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United National Independence Party


United National Independence Party

United National
Independence Party
Leader Tilyenji Kaunda
Founder Mainza Chona
Founded October 1959 (October 1959)
Ideology Socialism
Political position Centre-left to Left-wing
National Assembly
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Pan African Parliament
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Politics of Zambia
Political parties

The United National Independence Party (UNIP) is a political party in Zambia. It governed that country from 1964 to 1991 under the presidency of Kenneth Kaunda.


Early history

The party was founded in October 1959 and was initially led by Mainza Chona. On January 1960, Kaunda was released from prison and assumed leadership over the party. UNIP won the pre-independence elections, and formed the first government of Zambia in 1964. The constitution was altered and promulgated in August 25, 1973, and the national elections that followed in December 1973 were the final steps in achieving what was called a "one-party participatory democracy." National policy was formulated by the Central Committee of UNIP, which had become the sole legal party in Zambia. The constitution stipulated that the sole candidate in elections for the office of president was the person selected to be the president of UNIP by the party's general conference. The second-ranking person in the Zambian hierarchy was UNIP's secretary general.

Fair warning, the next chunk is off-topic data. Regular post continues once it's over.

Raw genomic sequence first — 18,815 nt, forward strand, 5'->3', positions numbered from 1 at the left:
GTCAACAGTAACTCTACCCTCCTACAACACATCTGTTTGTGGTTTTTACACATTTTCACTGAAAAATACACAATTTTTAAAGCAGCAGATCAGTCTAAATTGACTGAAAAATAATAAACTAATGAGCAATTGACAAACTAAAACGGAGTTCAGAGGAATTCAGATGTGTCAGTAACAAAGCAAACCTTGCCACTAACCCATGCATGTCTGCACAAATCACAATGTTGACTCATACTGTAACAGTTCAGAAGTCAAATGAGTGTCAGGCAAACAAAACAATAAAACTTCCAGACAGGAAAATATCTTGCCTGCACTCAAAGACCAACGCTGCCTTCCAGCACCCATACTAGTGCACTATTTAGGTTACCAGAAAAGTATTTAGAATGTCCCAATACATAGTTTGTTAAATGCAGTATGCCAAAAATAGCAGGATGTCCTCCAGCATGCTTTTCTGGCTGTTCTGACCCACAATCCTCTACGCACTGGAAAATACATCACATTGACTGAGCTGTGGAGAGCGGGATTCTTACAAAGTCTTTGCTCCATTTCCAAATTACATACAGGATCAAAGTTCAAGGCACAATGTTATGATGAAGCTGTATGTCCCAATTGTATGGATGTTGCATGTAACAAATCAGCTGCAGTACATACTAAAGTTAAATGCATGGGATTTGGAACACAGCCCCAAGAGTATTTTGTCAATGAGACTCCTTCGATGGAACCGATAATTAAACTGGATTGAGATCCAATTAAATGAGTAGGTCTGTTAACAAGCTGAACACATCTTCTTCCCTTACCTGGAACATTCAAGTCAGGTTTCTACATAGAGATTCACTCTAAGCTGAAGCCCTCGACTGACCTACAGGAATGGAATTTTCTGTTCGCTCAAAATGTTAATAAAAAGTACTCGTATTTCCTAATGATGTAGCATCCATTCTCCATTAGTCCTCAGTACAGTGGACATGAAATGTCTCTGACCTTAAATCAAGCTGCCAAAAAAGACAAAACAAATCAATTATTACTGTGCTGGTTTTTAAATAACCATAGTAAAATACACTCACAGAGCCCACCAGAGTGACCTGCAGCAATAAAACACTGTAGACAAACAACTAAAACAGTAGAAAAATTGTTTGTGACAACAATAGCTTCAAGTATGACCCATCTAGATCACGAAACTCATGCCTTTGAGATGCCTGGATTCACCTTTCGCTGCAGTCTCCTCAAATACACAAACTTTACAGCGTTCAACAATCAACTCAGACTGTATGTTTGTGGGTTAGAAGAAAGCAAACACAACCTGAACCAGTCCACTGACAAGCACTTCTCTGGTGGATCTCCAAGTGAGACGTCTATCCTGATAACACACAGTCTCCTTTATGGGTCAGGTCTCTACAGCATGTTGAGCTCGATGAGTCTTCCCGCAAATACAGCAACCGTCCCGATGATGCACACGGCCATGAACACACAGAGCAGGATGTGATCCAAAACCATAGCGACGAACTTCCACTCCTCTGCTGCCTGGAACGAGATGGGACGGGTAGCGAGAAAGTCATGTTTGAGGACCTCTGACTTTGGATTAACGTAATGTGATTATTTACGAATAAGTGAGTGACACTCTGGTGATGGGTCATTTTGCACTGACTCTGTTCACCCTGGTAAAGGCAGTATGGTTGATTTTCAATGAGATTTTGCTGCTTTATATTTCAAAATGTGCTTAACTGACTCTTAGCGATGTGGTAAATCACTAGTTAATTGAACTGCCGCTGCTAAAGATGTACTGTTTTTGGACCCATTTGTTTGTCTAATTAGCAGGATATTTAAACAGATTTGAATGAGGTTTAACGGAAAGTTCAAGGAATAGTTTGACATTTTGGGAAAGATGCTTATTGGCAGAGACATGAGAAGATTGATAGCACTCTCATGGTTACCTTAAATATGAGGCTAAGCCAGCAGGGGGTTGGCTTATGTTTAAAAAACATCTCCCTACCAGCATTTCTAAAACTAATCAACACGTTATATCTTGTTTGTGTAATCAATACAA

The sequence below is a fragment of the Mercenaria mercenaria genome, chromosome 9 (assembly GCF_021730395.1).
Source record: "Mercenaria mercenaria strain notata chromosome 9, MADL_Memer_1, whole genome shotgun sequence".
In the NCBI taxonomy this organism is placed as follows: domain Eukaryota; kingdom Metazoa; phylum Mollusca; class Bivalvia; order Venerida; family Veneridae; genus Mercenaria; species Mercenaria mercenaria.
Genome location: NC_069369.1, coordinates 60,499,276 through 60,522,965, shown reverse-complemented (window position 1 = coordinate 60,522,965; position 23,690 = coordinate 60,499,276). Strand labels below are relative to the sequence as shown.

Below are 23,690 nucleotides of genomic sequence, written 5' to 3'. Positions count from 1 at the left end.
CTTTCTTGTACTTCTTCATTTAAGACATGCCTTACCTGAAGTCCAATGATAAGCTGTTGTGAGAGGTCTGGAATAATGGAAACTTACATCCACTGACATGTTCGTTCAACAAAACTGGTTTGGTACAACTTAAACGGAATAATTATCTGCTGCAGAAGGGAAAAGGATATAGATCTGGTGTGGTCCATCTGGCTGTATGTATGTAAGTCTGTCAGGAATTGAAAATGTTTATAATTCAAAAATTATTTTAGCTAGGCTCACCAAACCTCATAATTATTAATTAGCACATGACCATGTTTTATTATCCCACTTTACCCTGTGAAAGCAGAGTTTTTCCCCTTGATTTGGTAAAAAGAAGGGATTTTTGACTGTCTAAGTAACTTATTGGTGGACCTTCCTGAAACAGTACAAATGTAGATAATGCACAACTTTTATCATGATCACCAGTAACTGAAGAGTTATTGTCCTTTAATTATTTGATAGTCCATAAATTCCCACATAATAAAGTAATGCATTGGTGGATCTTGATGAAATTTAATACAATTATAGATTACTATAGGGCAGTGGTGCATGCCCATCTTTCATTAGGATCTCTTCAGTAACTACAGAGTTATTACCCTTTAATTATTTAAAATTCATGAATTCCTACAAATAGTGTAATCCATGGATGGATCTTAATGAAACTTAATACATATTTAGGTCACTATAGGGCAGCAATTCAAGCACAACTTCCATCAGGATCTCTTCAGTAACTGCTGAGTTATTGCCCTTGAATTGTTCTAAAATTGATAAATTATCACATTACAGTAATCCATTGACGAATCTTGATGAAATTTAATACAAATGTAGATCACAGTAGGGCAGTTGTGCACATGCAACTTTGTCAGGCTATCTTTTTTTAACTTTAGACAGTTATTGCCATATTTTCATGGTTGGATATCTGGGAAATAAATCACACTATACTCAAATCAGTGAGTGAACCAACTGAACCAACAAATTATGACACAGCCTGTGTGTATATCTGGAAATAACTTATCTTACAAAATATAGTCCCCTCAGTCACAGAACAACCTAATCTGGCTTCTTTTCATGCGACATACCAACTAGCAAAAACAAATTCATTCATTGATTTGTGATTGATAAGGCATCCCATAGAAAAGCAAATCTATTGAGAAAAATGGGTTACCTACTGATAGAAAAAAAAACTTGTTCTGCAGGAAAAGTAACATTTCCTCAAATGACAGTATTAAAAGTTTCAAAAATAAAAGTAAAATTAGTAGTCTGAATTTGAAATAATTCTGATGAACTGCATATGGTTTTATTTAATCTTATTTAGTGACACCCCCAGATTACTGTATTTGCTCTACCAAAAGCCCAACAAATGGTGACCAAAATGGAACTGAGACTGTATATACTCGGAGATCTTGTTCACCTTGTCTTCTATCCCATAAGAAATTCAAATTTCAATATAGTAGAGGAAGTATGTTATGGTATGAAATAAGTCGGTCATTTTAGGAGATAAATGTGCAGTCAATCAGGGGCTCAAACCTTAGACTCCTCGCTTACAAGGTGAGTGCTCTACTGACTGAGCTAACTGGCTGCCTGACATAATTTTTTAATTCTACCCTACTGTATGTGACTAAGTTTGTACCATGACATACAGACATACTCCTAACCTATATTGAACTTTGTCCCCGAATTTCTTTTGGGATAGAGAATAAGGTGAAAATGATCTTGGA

Demonstrations by the United National Independence Party (UNIP) during the visit of Iain Macleod (1960)

Kenneth Kaunda was the sole candidate, and was elected president in the 1973 elections. Elections also were held for the National Assembly. Only UNIP members were permitted to run, but these seats were sharply contested. President Kaunda's mandate was renewed in December 1978 and October 1983 in a "yes" or "no" vote on his candidacy. In the 1983 election, more than 60% of those registered participated and 93% gave President Kaunda a "yes" vote.

Recent history

In December 1990, at the end of a tumultuous year that included riots in the capital and a coup attempt, President Kaunda signed legislation ending UNIP's monopoly on power. The changed constitution allowed for more than one presidential candidate who no longer had to be a member of UNIP.

It lost power to Frederick Chiluba of the Movement for Multiparty Democracy (MMD) in 1991. In the intervening years, UNIP has become increasingly marginalized as a party in Zambia. This is due in part to UNIP's boycott of the 1996 elections, called in protest of a constitutional amendment that was passed to bar former president and party head, Kenneth Kaunda from running in the Presidential election. The consequent election resulted in an absolute majority for MMD in parliament, and the virtual exclusion of UNIP from government for five years.

At the legislative elections on 27 December 2001, the party won 10.4% of popular votes and 13 out

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